Hi - PICs and AVRs enjoy a large amount of popularity among both professionals and hobbyists - but PSoCs don't seem to be very popular among either group. Is there any particular reason that AVRs and PICs are so much more popular than PSoCs? How do they compare feature, price, and speed wise? Thanks,
I think most hobbyists are familiar with the AVRs and PICs and are sticking with them. PSoC is only a few years old. It's definitly significant departure from the typical peripherals found on AVR and PICs with much more flexible routing and setup.
As far as comparing, the CPU is probably comparable with mid-range PIC. AVRs have better number crunching ability than the PSoC. The configurability of the PSoC peripherals is untouchable for now. It really goes a long way in reducing the number of other parts on the board, however some of the analog bits are so-so.
Untill recently, Cypress hasn't attempted to push the PSoC for the hobbiest market, and there haven't been any affordable development tools for the chip. I suspect this new design contest will start changing that.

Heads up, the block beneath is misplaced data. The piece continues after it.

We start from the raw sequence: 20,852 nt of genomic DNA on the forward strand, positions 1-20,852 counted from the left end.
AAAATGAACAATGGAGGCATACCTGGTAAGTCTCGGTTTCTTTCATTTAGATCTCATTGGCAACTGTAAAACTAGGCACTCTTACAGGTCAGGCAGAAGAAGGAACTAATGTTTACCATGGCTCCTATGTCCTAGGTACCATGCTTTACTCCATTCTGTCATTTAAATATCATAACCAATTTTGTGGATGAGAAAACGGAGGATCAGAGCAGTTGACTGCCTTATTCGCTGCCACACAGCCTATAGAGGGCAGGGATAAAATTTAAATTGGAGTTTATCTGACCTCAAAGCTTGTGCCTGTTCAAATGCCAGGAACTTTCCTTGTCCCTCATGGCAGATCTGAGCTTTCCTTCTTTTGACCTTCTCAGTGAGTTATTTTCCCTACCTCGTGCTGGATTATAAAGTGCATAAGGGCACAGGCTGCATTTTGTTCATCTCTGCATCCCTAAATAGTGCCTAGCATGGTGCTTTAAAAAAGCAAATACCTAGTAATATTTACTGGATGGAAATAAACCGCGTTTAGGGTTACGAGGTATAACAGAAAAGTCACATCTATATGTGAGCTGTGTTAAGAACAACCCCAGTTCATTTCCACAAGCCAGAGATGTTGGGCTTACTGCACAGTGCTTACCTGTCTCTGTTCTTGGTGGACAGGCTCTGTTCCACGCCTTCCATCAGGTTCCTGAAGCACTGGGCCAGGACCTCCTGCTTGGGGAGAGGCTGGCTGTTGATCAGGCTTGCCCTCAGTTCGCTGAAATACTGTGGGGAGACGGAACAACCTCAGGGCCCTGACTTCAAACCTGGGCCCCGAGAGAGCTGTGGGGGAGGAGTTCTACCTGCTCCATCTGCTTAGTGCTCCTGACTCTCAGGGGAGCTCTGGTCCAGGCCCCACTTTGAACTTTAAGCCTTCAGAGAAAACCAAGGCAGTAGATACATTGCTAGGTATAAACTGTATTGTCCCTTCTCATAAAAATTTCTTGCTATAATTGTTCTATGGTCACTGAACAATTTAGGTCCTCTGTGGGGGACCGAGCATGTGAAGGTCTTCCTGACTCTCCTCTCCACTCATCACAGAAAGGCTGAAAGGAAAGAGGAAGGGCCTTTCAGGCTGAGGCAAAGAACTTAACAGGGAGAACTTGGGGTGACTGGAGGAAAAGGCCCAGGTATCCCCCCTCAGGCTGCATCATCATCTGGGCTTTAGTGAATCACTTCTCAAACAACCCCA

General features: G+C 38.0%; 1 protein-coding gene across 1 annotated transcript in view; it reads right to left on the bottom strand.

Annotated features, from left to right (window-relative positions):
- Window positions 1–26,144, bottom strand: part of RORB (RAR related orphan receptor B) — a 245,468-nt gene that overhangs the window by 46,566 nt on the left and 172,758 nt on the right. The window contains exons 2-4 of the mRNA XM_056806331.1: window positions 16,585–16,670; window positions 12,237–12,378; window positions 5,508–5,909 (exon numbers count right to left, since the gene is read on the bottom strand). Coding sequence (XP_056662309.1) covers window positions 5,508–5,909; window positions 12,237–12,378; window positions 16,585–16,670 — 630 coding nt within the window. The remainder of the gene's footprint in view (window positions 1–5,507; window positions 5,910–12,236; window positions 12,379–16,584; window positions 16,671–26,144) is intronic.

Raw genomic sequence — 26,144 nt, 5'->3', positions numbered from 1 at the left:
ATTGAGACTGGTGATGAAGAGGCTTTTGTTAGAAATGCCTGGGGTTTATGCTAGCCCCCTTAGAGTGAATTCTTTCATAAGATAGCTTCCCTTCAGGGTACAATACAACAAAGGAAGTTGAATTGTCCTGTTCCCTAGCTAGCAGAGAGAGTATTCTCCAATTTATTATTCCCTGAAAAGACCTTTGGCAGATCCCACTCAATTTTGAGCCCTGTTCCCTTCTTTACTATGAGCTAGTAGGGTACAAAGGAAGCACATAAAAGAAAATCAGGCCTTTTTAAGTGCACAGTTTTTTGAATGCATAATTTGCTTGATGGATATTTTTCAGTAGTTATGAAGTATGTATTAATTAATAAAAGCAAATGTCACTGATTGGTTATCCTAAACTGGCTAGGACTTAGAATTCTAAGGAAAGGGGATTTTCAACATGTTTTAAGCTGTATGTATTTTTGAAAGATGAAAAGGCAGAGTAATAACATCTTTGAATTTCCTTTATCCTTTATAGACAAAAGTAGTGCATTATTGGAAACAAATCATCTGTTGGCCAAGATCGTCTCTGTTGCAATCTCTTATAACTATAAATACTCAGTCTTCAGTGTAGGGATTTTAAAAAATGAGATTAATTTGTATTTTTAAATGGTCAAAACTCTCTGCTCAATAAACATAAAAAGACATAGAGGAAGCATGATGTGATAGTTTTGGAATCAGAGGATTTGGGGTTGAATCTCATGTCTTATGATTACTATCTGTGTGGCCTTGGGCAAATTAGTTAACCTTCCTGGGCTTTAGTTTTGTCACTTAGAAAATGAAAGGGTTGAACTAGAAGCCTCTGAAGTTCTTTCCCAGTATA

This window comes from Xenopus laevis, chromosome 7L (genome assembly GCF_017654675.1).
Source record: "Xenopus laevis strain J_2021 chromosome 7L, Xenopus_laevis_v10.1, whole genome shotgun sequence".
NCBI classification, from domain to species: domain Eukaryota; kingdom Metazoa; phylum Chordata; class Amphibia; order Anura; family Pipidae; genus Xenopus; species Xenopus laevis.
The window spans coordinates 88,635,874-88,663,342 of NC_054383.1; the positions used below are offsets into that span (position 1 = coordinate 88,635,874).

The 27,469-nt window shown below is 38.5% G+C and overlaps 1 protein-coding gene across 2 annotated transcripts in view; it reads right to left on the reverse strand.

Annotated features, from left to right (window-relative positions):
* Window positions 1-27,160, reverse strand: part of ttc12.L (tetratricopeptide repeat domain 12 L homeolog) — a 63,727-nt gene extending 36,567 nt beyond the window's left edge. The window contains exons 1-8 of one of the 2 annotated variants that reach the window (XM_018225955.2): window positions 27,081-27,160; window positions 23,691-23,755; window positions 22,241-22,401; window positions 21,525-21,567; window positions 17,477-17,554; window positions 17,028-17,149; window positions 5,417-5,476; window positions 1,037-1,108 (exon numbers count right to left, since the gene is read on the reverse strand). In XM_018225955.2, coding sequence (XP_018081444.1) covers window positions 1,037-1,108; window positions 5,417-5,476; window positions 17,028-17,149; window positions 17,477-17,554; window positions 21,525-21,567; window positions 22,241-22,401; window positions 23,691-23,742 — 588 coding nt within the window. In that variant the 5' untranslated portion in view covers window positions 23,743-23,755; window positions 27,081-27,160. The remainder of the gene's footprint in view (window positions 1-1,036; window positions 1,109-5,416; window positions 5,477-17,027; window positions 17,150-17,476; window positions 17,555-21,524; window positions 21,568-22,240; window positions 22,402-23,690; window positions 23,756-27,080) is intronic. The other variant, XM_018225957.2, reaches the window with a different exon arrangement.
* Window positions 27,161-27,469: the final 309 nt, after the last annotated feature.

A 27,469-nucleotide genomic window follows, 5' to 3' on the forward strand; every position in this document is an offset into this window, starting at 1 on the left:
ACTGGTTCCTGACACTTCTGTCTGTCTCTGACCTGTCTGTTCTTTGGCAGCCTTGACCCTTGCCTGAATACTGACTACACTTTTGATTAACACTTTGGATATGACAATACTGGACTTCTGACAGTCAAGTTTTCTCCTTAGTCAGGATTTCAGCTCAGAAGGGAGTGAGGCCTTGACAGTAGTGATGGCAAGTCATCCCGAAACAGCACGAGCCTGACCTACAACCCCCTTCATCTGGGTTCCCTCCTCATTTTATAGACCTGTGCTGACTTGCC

PoSC's are much slower than the AVR. I recall that they use something like 10 or 12 clock cycles per instruction. Where as AVR can do one instruction per clock cycle by using pipelining for most instructions. Perhaps if speed is not important they might be useful.
The PSoC instruction set nemonics actually look like 8051 to me, minus R0 indirect addressing and bit addressable RAM.
Most of the instructions are in the 5-7 cycle range, with RMW types taking around 8 or 9, and the CPU runs up to 24 Mhz.
The CPU isn't the best, but I have seen a diagram of the chip die, and the CPU takes up around %5 of the space, the I2C controller actually consumes more room! The majority of die space is dedicated to the configurable blocks, especially the analog hardware and muxes.
I was never a fan of the mid-range pic, the banking and scratch-pad RAM were all screwed up AFAIK. Why i/o registers where plopped in the same linear address range as general purpose ram, I will never know. The cypress CPU is a bit slower, but coding is alot easier compared to the PIC.
I agree with your comments about the anachronisms of the PIC. That is why I mention the AVR. I think the PIC is not so bad if you are coding in assembly, but not as well suited to c compilers for the reasons you mention. Since the latest AVRs have been released about 1 year ago with reduced die sizes, they are very competitive if you are looking at performance per dollar compared to PIC.